Craig Barton is a rapper on a mission. The University of Alabama at Birmingham nurse/rap master is rapping about stroke care in a new video designed to educate and draw awareness to the importance of recognizing stroke as a medical emergency. The video, shot at UAB Hospital, features hospital staff, paramedics, helicopter pilots and even the occasional doctor as back-up singers and dancers to Barton’s rap.
The stroke rap was commissioned by Anne Alexandrov, Ph.D., professor in the School of Nursing and head of NET SMART, an educational program on acute stroke for nurses. Alexandrov wants the video to be entertaining, especially for the health care professionals who treat stroke every day, but she also wants it to be a clarion call for the important role of nurses in acute stroke management.
“I hope this video will capture the experience of providing acute stroke care from the time a patient enters the hospital all the way until they walk out the door to go home,” she says. “I believe it will touch the lives of those who see it not only from an entertainment standpoint, but also from an information standpoint.”
Alexandrov equipped Barton with a list of bullet points associated with stroke – the signs and symptoms and terms like aphasia and intravenous tPA, the clot-busting drug. Barton then went to work to weave his rap magic.
“I take those bullet points and spin them around as if I’m working a puzzle, deciding what should go where,” he says. “Then I put in some words that rhyme and voila, you have a song.”
The video was shot over two days throughout the hospital, anywhere a stroke patient might be seen, from the helo pad to the emergency department, to operating rooms and the specialized stroke unit.
That’s another important message to the rap: stroke patients need specialized care, at specialized facilities with staff trained in acute stroke management. Andrei Alexandrov, M.D., the director of the UAB Comprehensive Stroke Center and Anne’s husband, says that stroke needs to be viewed in much the same light as heart attack and trauma, as an emergency that requires an advanced level of care.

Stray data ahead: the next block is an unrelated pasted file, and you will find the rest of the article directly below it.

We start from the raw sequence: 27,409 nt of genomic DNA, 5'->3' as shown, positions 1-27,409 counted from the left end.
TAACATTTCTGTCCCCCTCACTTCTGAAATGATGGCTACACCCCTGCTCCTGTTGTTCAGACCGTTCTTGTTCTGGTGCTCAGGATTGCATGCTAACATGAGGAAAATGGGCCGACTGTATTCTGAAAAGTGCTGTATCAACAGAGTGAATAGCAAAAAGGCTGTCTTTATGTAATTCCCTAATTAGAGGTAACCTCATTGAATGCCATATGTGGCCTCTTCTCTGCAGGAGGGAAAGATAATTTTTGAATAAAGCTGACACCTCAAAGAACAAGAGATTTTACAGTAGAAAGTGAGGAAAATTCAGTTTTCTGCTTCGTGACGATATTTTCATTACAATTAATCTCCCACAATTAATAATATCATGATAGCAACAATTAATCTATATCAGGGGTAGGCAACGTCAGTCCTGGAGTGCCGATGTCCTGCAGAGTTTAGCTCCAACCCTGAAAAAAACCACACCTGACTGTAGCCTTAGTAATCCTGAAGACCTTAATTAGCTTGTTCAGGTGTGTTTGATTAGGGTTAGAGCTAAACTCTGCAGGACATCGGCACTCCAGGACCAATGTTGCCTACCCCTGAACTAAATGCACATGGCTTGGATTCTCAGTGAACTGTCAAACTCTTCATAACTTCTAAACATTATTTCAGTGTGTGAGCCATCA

“That starts with public recognition of the seriousness of stroke, and goes on to paramedics, emergency departments and hospitals capable of recognizing a stroke and able to provide acute stroke care in a rapid fashion,” he says. “We need physician extenders, advanced practice nurses, physician assistants, clinical staff nurses and other educated health professionals trained in stroke to evaluate patients and deliver specialized care.”
Anne Alexandrov says that specialized stroke care is not available at many hospitals in the United States. For example, she says that only about four percent of stroke patients ever receive tPA, the only drug proven to help reduce neurologic damage from stroke. One of the successes of the Net SMART program is that it is responsible for one of the most robust increases in tPA treatment rates since the drug was approved for use. Evidence, says Alexandrov, that highly educated and clinically skilled stroke nurses can have a major impact on stroke treatment and survival.
A rap video is a fun way to draw attention to the seriousness of stroke, she says, and it packs a serious take-home message.
“I hope people look at this video and say, ‘Gosh, I don’t ever want to have a stroke, but if I do or someone I love does, I now know the signs and symptoms of stroke. I know about tPA and that I should discuss it with the hospital staff. And I know I should call 9-1-1 so I can get to the right hospital, one with specialized stroke expertise so I can be treated appropriately.’”
This is the third rap video Barton has produced at UAB. The first featured the emergency department; the second is an overview of the entire hospital.
The stroke rap video will be posted on the NET SMART website upon completion and will be available on YouTube by early summer.
For patient information, go to www.uabmedicine.org.